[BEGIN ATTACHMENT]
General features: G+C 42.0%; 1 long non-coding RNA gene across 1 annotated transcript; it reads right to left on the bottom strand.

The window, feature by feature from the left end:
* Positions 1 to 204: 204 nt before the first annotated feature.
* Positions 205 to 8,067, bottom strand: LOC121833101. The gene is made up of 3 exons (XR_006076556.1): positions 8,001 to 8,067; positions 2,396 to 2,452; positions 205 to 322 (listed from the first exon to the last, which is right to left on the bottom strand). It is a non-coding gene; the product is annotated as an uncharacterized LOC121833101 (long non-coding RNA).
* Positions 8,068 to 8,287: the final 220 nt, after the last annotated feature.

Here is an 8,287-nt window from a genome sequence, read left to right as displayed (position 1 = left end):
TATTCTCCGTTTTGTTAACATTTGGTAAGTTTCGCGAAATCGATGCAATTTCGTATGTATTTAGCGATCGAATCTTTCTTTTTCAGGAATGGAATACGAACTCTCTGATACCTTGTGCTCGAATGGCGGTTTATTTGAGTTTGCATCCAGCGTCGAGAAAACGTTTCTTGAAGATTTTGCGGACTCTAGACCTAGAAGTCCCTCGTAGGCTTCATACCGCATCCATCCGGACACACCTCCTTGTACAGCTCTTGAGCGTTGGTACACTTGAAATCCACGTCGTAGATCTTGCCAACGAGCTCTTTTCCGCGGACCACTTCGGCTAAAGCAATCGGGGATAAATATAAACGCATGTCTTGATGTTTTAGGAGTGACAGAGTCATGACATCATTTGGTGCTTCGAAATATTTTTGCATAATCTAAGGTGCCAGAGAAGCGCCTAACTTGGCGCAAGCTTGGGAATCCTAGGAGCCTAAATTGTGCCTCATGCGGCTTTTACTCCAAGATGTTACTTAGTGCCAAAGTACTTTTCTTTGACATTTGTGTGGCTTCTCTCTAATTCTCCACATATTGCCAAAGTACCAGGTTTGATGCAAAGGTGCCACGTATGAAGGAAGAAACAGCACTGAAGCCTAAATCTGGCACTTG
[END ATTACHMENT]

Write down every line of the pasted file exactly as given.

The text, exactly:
General features: G+C 42.0%; 1 long non-coding RNA gene across 1 annotated transcript; it reads right to left on the bottom strand.

The window, feature by feature from the left end:
* Positions 1 to 204: 204 nt before the first annotated feature.
* Positions 205 to 8,067, bottom strand: LOC121833101. The gene is made up of 3 exons (XR_006076556.1): positions 8,001 to 8,067; positions 2,396 to 2,452; positions 205 to 322 (listed from the first exon to the last, which is right to left on the bottom strand). It is a non-coding gene; the product is annotated as an uncharacterized LOC121833101 (long non-coding RNA).
* Positions 8,068 to 8,287: the final 220 nt, after the last annotated feature.

Here is an 8,287-nt window from a genome sequence, read left to right as displayed (position 1 = left end):
TATTCTCCGTTTTGTTAACATTTGGTAAGTTTCGCGAAATCGATGCAATTTCGTATGTATTTAGCGATCGAATCTTTCTTTTTCAGGAATGGAATACGAACTCTCTGATACCTTGTGCTCGAATGGCGGTTTATTTGAGTTTGCATCCAGCGTCGAGAAAACGTTTCTTGAAGATTTTGCGGACTCTAGACCTAGAAGTCCCTCGTAGGCTTCATACCGCATCCATCCGGACACACCTCCTTGTACAGCTCTTGAGCGTTGGTACACTTGAAATCCACGTCGTAGATCTTGCCAACGAGCTCTTTTCCGCGGACCACTTCGGCTAAAGCAATCGGGGATAAATATAAACGCATGTCTTGATGTTTTAGGAGTGACAGAGTCATGACATCATTTGGTGCTTCGAAATATTTTTGCATAATCTAAGGTGCCAGAGAAGCGCCTAACTTGGCGCAAGCTTGGGAATCCTAGGAGCCTAAATTGTGCCTCATGCGGCTTTTACTCCAAGATGTTACTTAGTGCCAAAGTACTTTTCTTTGACATTTGTGTGGCTTCTCTCTAATTCTCCACATATTGCCAAAGTACCAGGTTTGATGCAAAGGTGCCACGTATGAAGGAAGAAACAGCACTGAAGCCTAAATCTGGCACTTG